Drug information provided by: IBM Micromedex
In deciding to use a medicine, the risks of taking the medicine must be weighed against the good it will do. This is a decision you and your doctor will make. For this medicine, the following should be considered:
Tell your doctor if you have ever had any unusual or allergic reaction to this medicine or any other medicines. Also tell your health care professional if you have any other types of allergies, such as to foods, dyes, preservatives, or animals. For non-prescription products, read the label or package ingredients carefully.
Appropriate studies have not been performed on the relationship of age to the effects of guanfacine tablets in children younger than 12 years of age. Safety and efficacy have not been established.
Appropriate studies performed to date have not demonstrated pediatric-specific problems that would limit the usefulness of guanfacine extended-release tablets in children 6 years of age and older. Safety and efficacy have not been established in children younger than 6 years of age.
Appropriate studies on the relationship of age to the effects of guanfacine tablets have not been performed. No geriatric-specific problems have been documented to date, although the starting dose of guanfacine tablets is usually lower in elderly patients due to the higher risk of certain side effects.
Appropriate studies have not been performed on the relationship of age to the effects of guanfacine extended-release tablets in the geriatric population. Safety and efficacy have not been established.
There are no adequate studies in women for determining infant risk when using this medication during breastfeeding. Weigh the potential benefits against the potential risks before taking this medication while breastfeeding.
Although certain medicines should not be used together at all, in other cases two different medicines may be used together even if an interaction might occur. In these cases, your doctor may want to change the dose, or other precautions may be necessary. When you are taking this medicine, it is especially important that your healthcare professional know if you are taking any of the medicines listed below. The following interactions have been selected on the basis of their potential significance and are not necessarily all-inclusive.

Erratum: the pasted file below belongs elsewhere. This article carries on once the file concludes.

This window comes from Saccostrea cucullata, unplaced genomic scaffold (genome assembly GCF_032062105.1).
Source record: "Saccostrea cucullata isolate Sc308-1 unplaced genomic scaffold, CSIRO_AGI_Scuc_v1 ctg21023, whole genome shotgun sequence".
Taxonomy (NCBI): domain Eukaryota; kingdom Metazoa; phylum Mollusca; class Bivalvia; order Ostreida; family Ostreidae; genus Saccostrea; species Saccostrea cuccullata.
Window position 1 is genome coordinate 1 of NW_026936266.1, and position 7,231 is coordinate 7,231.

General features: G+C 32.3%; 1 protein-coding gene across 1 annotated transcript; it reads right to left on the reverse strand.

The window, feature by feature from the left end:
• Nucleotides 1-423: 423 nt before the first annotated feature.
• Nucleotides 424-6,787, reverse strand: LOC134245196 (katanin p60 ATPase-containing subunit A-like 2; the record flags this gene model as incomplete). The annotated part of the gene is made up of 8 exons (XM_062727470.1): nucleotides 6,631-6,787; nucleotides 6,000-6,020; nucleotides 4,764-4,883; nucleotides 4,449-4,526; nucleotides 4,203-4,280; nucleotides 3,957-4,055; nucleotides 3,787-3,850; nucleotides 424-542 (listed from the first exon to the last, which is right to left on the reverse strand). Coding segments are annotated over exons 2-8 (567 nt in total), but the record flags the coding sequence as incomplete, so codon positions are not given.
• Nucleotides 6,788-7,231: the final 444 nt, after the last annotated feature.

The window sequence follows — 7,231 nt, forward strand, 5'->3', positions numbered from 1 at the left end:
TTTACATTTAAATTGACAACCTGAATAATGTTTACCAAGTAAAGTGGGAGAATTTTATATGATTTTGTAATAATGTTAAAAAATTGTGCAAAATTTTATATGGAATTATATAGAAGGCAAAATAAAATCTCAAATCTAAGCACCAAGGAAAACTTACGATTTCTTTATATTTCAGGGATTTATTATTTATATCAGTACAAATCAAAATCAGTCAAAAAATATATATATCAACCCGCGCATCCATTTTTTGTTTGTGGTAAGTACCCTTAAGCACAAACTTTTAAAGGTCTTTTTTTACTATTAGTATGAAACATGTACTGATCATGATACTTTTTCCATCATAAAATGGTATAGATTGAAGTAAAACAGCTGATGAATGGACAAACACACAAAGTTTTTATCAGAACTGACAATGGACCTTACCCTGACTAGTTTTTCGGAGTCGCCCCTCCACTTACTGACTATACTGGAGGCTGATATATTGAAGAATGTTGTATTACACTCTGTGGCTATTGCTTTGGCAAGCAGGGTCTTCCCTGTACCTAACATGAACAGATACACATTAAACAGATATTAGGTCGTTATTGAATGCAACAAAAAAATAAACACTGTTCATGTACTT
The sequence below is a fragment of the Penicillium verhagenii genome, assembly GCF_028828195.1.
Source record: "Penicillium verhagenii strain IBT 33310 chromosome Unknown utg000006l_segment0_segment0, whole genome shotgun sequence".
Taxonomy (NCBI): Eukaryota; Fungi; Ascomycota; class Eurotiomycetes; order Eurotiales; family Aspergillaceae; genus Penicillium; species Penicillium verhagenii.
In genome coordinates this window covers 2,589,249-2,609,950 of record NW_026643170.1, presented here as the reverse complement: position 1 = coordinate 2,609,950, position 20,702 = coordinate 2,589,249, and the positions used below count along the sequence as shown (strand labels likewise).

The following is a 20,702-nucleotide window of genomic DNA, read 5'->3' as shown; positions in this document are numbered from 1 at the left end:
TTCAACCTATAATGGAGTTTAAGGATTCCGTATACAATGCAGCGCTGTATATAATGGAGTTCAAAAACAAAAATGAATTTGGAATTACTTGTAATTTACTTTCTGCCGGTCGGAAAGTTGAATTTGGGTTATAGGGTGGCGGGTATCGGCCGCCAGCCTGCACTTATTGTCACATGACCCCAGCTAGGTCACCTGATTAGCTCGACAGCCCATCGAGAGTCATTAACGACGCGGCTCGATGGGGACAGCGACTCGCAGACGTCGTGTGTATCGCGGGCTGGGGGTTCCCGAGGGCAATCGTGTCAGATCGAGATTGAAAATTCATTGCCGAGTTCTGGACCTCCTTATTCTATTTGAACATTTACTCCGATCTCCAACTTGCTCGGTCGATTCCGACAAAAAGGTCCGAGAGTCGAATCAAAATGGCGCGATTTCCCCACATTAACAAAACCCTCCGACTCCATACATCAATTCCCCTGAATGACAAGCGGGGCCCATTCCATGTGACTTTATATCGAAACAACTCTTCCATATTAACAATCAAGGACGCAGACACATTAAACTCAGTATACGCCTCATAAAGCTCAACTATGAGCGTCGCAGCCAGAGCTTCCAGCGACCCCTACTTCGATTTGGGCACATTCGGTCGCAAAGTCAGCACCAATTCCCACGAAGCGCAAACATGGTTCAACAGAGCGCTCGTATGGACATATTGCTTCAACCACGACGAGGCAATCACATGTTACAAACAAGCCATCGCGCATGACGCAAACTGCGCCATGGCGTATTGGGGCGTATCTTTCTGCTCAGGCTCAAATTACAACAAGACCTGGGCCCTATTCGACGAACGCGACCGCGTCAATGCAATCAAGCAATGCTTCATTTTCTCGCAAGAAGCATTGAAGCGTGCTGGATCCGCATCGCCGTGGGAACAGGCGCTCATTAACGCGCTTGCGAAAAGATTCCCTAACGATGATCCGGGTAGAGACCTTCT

Using this medicine with any of the following medicines is usually not recommended, but may be required in some cases. If both medicines are prescribed together, your doctor may change the dose or how often you use one or both of the medicines.
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Using this medicine with any of the following medicines may cause an increased risk of certain side effects, but using both drugs may be the best treatment for you. If both medicines are prescribed together, your doctor may change the dose or how often you use one or both of the medicines.
Certain medicines should not be used at or around the time of eating food or eating certain types of food since interactions may occur. Using alcohol or tobacco with certain medicines may also cause interactions to occur. The following interactions have been selected on the basis of their potential significance and are not necessarily all-inclusive.
Other Medical Problems
The presence of other medical problems may affect the use of this medicine. Make sure you tell your doctor if you have any other medical problems, especially:
Bradycardia (slow heart rate), history of or
Heart attack, recent or
Heart block, history of or
Heart or blood vessel disease, history of or
Heart rhythm problems (eg, sinus node dysfunction, atrioventricular block) or
Hypotension (low blood pressure), history of or
Kidney failure or
Stroke, history of or
Syncope (fainting), history of—Use with caution. May make these conditions worse.
Kidney disease or
Liver disease—Use with caution. The effects may be increased because of slower removal of the medicine from the body.